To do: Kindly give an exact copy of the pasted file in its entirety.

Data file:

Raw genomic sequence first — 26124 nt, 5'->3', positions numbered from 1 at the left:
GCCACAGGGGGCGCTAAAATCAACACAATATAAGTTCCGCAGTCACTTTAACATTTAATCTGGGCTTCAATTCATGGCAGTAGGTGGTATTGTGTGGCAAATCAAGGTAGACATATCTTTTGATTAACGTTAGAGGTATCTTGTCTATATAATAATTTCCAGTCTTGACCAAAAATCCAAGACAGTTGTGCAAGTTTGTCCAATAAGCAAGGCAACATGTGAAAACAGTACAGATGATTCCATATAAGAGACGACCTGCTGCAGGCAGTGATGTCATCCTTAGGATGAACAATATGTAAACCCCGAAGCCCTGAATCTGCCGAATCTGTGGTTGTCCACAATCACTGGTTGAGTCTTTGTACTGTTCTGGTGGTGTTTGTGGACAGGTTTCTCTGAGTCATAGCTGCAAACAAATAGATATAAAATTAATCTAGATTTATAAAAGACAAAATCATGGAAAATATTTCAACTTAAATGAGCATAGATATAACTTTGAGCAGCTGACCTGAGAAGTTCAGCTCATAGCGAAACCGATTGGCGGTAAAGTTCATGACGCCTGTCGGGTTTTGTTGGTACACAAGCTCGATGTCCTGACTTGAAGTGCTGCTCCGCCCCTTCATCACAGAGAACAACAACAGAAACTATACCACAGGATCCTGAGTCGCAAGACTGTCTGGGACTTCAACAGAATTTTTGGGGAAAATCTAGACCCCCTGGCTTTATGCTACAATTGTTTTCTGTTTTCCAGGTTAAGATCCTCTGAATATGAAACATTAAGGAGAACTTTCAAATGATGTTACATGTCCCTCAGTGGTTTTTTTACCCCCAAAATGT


Raw genomic sequence first — 26124 nt, 5'->3', positions numbered from 1 at the left:
GCCACAGGGGGCGCTAAAATCAACACAATATAAGTTCCGCAGTCACTTTAACATTTAATCTGGGCTTCAATTCATGGCAGTAGGTGGTATTGTGTGGCAAATCAAGGTAGACATATCTTTTGATTAACGTTAGAGGTATCTTGTCTATATAATAATTTCCAGTCTTGACCAAAAATCCAAGACAGTTGTGCAAGTTTGTCCAATAAGCAAGGCAACATGTGAAAACAGTACAGATGATTCCATATAAGAGACGACCTGCTGCAGGCAGTGATGTCATCCTTAGGATGAACAATATGTAAACCCCGAAGCCCTGAATCTGCCGAATCTGTGGTTGTCCACAATCACTGGTTGAGTCTTTGTACTGTTCTGGTGGTGTTTGTGGACAGGTTTCTCTGAGTCATAGCTGCAAACAAATAGATATAAAATTAATCTAGATTTATAAAAGACAAAATCATGGAAAATATTTCAACTTAAATGAGCATAGATATAACTTTGAGCAGCTGACCTGAGAAGTTCAGCTCATAGCGAAACCGATTGGCGGTAAAGTTCATGACGCCTGTCGGGTTTTGTTGGTACACAAGCTCGATGTCCTGACTTGAAGTGCTGCTCCGCCCCTTCATCACAGAGAACAACAACAGAAACTATACCACAGGATCCTGAGTCGCAAGACTGTCTGGGACTTCAACAGAATTTTTGGGGAAAATCTAGACCCCCTGGCTTTATGCTACAATTGTTTTCTGTTTTCCAGGTTAAGATCCTCTGAATATGAAACATTAAGGAGAACTTTCAAATGATGTTACATGTCCCTCAGTGGTTTTTTTACCCCCAAAATGT